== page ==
Eating before and after a workout is important for burning calories, staying energized, losing weight, and speeding up recovery. The most beneficial combination to eat, both before and after a workout, is a mix of complex carbohydrates and protein.
Complex carbohydrates help keep the body fueled through a workout and delay the onset of fatigue. Carbohydrates are the primary fuel source for exercise and are stored in the muscles as glycogen. The depletion of muscle glycogen and carbohydrates represent the onset of fatigue. It is therefore important that muscle glycogen stores and available carbohydrates don’t deplete too quickly.
Muscle glycogen and carbohydrates are used as fuel during a workout via both aerobic (oxygen dependent) and anaerobic (oxygen independent) pathways. What does this mean? It means that glycogen and carbohydrates support both low intensity and high-intensity exercise. Carbohydrates burn aerobically during long periods of low-intensity exercise and anaerobically during quick bursts of high-intensity exercise.
Complex carbohydrates also take longer to digest than simple carbohydrates, which helps maintain steady blood sugar and insulin levels. When carbohydrates are digested too quickly there is a sudden rise in blood sugar and insulin, this is followed by a sudden drop in blood sugar and insulin. The sudden spikes and drops in blood sugar are unstable and may contribute to early onset of fatigue during exercise.
Protein takes longer to digest than carbohydrates and promotes muscle synthesis immediately after a workout. It is important for individuals aiming for specific training adaptations, like bigger muscles and more endurance, to consume sufficient amounts of protein.
When digested, protein breaks down into its amino acid components. Certain amino acids convert to carbohydrates or fat to be used as fuel by skeletal muscle. During exercise, amino acids can contribute to as much as 15% of the energy burned during exercise. More protein breaks down than is being synthesized during exercise.
Protein synthesis for training adaptations takes place immediately after exercise. Consuming protein during this period of time is optimal for maximizing the results of exercise such as strength and endurance training.
How long before and how soon after?
Try to eat at least two hours before exercise to give it time to digest and store as glycogen. This is especially important when consuming large amount amounts of food, such as in carbohydrate loading. The onset of exercise redirects blood to the working muscles and away from digestive organs, which may interfere with digestion.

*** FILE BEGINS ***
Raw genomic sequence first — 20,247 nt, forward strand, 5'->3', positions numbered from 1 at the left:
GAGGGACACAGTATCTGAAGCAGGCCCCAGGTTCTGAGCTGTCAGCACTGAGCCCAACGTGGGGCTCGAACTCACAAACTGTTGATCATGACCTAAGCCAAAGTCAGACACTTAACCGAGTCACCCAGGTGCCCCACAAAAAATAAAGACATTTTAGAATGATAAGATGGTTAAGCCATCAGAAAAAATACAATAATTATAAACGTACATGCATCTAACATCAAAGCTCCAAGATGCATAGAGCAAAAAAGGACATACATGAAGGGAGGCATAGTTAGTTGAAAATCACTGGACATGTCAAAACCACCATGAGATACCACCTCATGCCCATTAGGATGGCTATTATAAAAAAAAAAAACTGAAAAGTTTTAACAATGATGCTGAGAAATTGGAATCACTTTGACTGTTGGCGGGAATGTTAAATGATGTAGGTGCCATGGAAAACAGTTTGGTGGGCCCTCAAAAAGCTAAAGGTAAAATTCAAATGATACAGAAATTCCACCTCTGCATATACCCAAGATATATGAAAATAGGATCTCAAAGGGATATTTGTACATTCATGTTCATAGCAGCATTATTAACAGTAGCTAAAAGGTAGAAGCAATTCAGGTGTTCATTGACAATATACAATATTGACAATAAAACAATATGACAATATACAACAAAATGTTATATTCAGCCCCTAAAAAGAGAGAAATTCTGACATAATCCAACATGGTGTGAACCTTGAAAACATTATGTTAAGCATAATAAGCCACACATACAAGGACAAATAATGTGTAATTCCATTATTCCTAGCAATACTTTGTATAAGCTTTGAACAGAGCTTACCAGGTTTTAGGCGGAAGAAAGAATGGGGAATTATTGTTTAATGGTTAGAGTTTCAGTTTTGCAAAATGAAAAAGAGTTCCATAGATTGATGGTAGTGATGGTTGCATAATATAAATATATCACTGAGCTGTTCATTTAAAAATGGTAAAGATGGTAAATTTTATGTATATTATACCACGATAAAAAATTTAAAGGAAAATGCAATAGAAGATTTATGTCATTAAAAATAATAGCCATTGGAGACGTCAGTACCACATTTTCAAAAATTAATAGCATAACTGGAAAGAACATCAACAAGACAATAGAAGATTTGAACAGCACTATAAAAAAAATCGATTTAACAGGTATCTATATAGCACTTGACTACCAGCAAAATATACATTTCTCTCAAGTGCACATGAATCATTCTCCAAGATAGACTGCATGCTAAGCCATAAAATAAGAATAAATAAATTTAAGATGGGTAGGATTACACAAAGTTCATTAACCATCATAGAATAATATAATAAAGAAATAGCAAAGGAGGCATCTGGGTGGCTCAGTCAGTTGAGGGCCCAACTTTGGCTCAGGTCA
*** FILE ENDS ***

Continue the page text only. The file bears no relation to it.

Foods high in protein are best to consume immediately after exercise, during the period of highest protein synthesis. Insulin sensitivity also rises during this period and carbohydrates quickly store in muscle as glycogen (1).
Tips on What to Eat
Banana with almond butter:
Banana and almond butter are both rich sources of carbohydrate. Furthermore, fiber levels in both help to slow the release of sugar into the blood and keep it steady. It is important to limit fiber intake, however, as too much fiber can cause intestinal bloating and excess gas.
Greek yogurt with granola:
Greek yogurt is a complete source of protein that is also rich in fat. Fat is also an important fuel source during exercise, mainly low-intensity exercise. The granola will help provide adequate levels of carbohydrate to replenish glycogen stores both before and after exercise.
Hummus with Multi-grain Crackers or Bread:
Hummus and grain-based products like cracked and bread are amazing sources of carbohydrate. Furthermore, hummus is rich in protein and contains some fiber which will help maintain steady blood sugar during exercise.
Protein shake made with almond milk and a banana:
Protein shakes are probably best if consumed after exercise. This is especially true for individuals trying to build muscle through strength training. The choice of milk depends on the individual, for those who are lactose intolerant almond or soy milk will work. Dairy, soy, and almonds are all good protein sources.
Multi-Grain Bread with Nut butter:
Both multi-grain bread and nut butter are good sources of complex carbohydrates. Nut butter, such as peanut butter or almond butter, is a good source of protein. It is always good to vary protein sources and don’t rely too much on animal protein which can contain large amounts of saturated fat. Nut butter has healthy fats that offer health benefits pertaining to heart health, not just exercise.
The best way to maximize health and get results is to address diet and nutrition and all its contributing factors. Talk to our staff at Santa Cruz Core to set up a series of consultations in with our Integrative and Functional Nutritionist today.
Tipton, K D, and R R Wolfe. “Exercise, Protein Metabolism, and Muscle Growth.” International Journal of Sports Nutrition and Exercise Metabolism., U.S. National Library of Medicine, Mar. 2001, www.ncbi.nlm.nih.gov/pubmed/11255140/.